Patient Management: Their Journey of Change

| October 6, 2009

by Douglas Sutton, EdD, ARNP, NP-C; Deborah A. Raines, PhD, RN, ANEF; and Natalie Murphy, MSN, FNP-BC


Weight reduction is the most obvious—and often most celebrated—outcome that results following bariatric surgery. As clinicians, we must be reminded that for our patients this physical metamorphosis has been many years in the making. While we often begin our assessment of the client by determining the number of days, months,or years postoperative a client is, we forget that the decision to seek information about bariatric surgery, and then to ultimately undergo a weight loss procedure, takes months and years for most people. This article focuses on both the presurgical decision-making period as well as the postsurgical experience of 14 patients who underwent Roux-en-Y gastric bypass surgery and shared their story as part of a larger, descriptive, qualitative study focused on women who chose to undergo a surgical weight loss intervention. While the change after surgery was captivating, dramatic, and life altering, this article will also focus on understanding the journey of change and its impact on those who undergo bariatric surgery.

As part of a larger study on the lived experiences of women who have undergone a surgical weight loss intervention, we noted a dominant, strong, postsurgical theme that we simply referred to as change. Because qualitative research attempts to bring understanding to the experiences of the participants, it became clear that this experience was dramatic and a life-altering change, and it was associated with a complete physical metamorphosis that one subject referred to as her “meltdown.” In keeping with the norms of qualitative research, the research team situated the results within a body of literature that follows the Results section in this article.

Research Question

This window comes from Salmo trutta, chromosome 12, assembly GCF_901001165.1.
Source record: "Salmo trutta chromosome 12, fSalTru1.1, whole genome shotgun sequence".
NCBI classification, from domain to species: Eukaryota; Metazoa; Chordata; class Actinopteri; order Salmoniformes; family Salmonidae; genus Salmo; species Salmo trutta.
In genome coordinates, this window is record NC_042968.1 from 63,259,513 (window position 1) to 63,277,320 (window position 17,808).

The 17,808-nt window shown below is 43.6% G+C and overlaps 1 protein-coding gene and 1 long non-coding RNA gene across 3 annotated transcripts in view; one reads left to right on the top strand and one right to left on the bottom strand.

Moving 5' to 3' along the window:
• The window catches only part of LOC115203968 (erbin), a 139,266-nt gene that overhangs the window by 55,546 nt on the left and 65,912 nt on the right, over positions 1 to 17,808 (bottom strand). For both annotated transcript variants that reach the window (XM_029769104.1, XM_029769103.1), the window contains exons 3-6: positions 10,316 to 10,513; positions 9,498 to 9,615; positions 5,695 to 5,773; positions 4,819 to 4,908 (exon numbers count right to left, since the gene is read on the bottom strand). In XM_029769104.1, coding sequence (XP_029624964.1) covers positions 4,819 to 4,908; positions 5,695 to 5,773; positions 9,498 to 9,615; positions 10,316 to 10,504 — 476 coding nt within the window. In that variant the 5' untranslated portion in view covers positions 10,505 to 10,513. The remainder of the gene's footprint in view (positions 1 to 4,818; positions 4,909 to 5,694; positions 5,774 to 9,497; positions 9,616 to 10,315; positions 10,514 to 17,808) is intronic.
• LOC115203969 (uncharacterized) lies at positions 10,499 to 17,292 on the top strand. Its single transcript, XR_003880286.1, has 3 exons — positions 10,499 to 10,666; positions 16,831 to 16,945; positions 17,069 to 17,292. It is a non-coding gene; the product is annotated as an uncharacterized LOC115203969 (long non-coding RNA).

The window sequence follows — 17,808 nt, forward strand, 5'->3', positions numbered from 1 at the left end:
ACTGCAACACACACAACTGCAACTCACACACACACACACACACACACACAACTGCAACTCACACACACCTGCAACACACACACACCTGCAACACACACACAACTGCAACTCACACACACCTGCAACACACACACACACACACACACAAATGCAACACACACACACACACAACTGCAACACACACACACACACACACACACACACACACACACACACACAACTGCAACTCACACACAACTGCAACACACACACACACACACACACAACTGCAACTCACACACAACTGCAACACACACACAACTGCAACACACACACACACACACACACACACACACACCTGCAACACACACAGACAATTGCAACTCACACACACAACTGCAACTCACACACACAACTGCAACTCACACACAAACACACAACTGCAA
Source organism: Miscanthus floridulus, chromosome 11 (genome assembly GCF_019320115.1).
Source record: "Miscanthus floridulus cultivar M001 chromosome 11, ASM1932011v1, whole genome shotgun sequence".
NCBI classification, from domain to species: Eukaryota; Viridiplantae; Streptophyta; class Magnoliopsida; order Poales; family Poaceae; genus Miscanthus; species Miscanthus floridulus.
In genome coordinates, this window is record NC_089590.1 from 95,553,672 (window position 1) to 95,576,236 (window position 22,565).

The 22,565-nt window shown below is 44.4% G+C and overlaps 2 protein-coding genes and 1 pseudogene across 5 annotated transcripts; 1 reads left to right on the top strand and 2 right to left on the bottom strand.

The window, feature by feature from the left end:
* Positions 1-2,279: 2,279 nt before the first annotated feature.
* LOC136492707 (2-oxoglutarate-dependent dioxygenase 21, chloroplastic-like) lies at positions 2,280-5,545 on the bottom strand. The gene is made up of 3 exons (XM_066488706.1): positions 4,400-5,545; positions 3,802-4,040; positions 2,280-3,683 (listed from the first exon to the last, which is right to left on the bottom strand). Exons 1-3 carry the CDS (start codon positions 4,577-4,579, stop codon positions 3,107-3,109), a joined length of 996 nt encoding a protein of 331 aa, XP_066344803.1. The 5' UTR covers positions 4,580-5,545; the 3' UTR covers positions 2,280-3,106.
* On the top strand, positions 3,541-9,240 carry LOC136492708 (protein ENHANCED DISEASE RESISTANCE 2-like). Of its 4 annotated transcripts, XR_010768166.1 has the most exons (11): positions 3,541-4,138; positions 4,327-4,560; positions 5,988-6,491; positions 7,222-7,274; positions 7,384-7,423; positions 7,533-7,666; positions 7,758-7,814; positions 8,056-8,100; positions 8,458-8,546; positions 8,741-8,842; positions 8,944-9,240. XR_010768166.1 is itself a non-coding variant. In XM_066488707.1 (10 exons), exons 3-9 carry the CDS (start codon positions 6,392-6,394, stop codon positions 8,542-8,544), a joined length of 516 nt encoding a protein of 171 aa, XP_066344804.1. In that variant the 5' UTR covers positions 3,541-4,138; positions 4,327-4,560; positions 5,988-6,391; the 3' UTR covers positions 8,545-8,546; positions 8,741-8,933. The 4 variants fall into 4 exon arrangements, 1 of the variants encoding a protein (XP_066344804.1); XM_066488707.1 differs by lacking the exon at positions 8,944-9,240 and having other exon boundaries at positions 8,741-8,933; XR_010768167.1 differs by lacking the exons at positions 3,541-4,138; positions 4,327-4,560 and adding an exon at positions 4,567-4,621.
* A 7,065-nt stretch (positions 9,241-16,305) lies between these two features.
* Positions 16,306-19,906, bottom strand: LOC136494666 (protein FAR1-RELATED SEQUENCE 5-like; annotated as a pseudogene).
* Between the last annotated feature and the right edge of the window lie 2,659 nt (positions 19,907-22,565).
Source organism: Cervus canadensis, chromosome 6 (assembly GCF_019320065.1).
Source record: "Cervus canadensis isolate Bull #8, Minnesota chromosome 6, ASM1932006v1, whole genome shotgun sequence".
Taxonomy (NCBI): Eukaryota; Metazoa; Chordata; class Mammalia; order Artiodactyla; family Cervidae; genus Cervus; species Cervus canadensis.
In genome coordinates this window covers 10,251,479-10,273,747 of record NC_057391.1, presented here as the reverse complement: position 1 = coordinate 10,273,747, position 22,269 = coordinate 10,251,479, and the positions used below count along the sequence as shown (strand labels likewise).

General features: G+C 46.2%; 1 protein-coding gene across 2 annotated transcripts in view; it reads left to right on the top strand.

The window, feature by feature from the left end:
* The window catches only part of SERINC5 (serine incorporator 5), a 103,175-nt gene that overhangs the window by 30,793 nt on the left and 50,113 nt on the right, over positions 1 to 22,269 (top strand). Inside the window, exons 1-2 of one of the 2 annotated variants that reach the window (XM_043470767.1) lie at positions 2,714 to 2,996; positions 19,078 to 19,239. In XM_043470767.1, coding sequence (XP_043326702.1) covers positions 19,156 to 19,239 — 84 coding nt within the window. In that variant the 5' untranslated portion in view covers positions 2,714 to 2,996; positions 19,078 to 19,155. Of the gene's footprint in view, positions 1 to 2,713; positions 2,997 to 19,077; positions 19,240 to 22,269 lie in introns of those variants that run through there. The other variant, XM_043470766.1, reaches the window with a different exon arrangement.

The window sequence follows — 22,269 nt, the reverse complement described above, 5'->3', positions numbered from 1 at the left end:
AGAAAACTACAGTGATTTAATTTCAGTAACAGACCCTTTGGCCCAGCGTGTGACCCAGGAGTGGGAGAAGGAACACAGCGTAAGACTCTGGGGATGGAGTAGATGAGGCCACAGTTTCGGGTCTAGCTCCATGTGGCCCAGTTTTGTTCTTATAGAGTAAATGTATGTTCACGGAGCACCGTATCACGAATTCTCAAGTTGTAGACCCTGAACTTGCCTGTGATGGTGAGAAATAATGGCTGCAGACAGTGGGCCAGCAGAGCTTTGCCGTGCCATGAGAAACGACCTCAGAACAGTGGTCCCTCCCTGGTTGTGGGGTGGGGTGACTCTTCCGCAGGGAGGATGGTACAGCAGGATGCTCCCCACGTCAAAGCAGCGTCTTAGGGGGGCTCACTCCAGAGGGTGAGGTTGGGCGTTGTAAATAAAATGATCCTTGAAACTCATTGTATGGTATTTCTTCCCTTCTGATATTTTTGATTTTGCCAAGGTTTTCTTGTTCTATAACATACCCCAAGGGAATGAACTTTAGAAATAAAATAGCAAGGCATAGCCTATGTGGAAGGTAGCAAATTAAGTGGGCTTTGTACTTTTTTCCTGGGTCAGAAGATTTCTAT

This paper describes the phenomenon of change as experienced by women who have undergone bariatric surgery and is derived from the following research question: “How has your life changed as a result of having bariatric surgery?”

Study Design and Methods
The study proposal was approved by our university’s IRB; following completion of the informed consent procedures, a research assistant contacted participants to schedule the interviews. The interviews were conducted by phone and were audiotaped with the participants knowledge and assent. The same research assistant conducted all the interviews to increase the consistency in the interview format and process. The goal of the research was to illustrate and understand the individual experiences of the participants. As a result of data analysis, the phenomenon of change emerged from interviews conducted with women who underwent a surgical intervention to manage their obesity.

Purposeful sampling was used to identify individuals who had undergone a surgical weight loss intervention. A semi-structured interview was conducted using an interview guide. The interview consisted of open-ended questions to allow participants to fully explain the thoughts and decisions leading to their surgery, as well as their experiences following surgery. This article reports the findings related to change experienced by participants. Data were collected and analyzed over a four-month period in mid-2008.

The research assistant/ interviewer was a registered nurse enrolled in a doctoral program. The research assistant had no experience with bariatric patients; therefore, the potential introduction of bias in the data collection process was minimized. The interviewer’s use of field notes during the interview enhanced the reproducibility of the data. The audiotaped interviews were converted to text transcripts by a paid transcriptionist and generated over 300 typed pages of data. As each transcript was ready, the researchers read the transcript and compared it to the audio file for accuracy and to minimize transcription errors.